As a parent you would do anything for your children and I'm sure they've tested your definition of anything over the years. It started out as simple as making sure they ate, slept, were clean and had cloths on (that last one may have been optional depending on the day).
Then you graduated to slightly more complicated tasks like homework, friends and even relationships. Yikes!
I've got at least a handful of years before I have to start worrying about that as my kids are only four and two.
You've been preparing them their whole life not to need you someday, but no matter how successful you may have been in that quest there's one thing they can't seem to do without you. Health insurance.
Your new young adult might be passing a milestone like graduating high school, college or getting their first real job and you're thinking to yourself, how long can they stay on my health insurance plan?
The truth is, you will probably be surprised by the answer and it's possibly longer than you may want them.
In Ohio the fancy insurance term for this is called dependent age limit and it is currently set at 28 years old.
You might also have heard people tell you it's 26 years old, that's the federal dependent age limit.
Back in December 2014, the Ohio legislature passed Senate Bill 201 which actually gave health insurance companies in Ohio the ability to revert back to the Federal age limit of 26 if they want.
So far, no one has.
Aetna actually released a statement a few weeks back saying they would keep the dependent age limit at 28 for the following reasons.
- Moving the dependent age to 26 would be a reduction in eligibility
- This reduction would not result in cost savings for you
- There is no rate (price) impact or factor change between having the dependent age at 26 or 28
That insurance speak translates to basically mean Aetna would have less people who could be on their plans and it doesn't make a difference in the cost of the plan.
What are your post dependent age limit options?
If/when your child hits the limit, they will simply have to buy a policy on their own. This isn't as tragic of a scenario as it may seem.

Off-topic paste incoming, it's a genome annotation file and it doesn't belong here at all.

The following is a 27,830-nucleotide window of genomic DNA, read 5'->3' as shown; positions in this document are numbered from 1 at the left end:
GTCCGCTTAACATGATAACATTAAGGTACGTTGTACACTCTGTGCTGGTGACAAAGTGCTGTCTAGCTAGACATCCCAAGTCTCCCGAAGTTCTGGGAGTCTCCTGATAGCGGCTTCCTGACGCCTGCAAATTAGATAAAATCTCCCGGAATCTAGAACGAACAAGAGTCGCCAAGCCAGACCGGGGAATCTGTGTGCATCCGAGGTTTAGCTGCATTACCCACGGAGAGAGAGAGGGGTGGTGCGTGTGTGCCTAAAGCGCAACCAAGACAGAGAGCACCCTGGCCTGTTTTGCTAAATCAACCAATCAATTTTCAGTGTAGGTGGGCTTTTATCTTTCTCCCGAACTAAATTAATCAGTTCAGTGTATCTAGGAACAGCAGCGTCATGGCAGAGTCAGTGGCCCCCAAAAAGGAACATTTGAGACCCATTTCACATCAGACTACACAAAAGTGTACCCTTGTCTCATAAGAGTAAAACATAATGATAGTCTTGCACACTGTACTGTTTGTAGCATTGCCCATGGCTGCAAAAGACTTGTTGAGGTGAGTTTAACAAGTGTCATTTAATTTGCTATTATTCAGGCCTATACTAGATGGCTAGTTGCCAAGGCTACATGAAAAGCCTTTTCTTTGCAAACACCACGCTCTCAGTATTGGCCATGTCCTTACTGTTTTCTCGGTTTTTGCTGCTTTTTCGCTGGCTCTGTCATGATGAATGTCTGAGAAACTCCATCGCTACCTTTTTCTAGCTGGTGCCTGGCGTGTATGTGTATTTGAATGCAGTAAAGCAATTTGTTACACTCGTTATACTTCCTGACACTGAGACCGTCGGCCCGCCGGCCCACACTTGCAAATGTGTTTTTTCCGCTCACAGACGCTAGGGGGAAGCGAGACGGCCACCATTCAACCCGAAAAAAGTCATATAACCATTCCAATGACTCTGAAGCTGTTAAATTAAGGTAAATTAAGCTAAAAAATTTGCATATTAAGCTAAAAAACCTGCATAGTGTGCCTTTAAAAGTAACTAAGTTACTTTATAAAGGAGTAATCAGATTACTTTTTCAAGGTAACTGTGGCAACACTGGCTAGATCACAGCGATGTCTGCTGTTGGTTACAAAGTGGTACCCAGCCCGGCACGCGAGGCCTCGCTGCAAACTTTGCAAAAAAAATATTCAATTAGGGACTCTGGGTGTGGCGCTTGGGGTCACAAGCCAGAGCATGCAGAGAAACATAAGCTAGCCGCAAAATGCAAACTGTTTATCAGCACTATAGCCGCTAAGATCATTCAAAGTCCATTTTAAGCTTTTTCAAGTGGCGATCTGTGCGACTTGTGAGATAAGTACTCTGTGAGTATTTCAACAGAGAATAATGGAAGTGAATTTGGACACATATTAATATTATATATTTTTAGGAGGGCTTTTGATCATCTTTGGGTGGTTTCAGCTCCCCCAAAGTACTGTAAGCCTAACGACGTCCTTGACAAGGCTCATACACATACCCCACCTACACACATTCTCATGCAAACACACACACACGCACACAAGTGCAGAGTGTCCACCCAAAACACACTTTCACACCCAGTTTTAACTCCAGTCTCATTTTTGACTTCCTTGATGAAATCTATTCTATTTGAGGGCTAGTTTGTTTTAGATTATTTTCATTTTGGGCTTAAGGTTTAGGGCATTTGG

If their birthday falls outside of open enrollment (the time in which you can buy health insurance, no questions asked), reaching the dependent age limit would be consider a loss of minimum essential health coverage which would allow for a special or qualifying event to buy a policy.
Or, to put it more simply. When they are forced of your policy that will allow the ability to buy it on their own regardless of what time of year it is.
Do you have to wait until the dependent age limit?
Just because they can doesn't mean they have too.
You can politely suggest or inform your children anytime that you will no longer be providing them with health insurance.
There are a few details that you will need to check before officially pulling the plug on their coverage to make sure they are able to purchase a policy of their own.
Depending on the cost and benefits your employer is providing it might make more sense for them to have their own policy.
Not too mention the extra dash of responsibility that you will provide them by having to manage their own health insurance.
The Bottom Line
Health insurance is simply a numbers game. If it's more cost effective to keep your kids on your plan until they reach the dependent age, then do it.
If the numbers are a wash and it's almost the same cost either way, then you might prefer to let them start dealing with their own health insurance sooner rather than later.
Let's take a look at some of the plans you might want to consider for your "young invincible."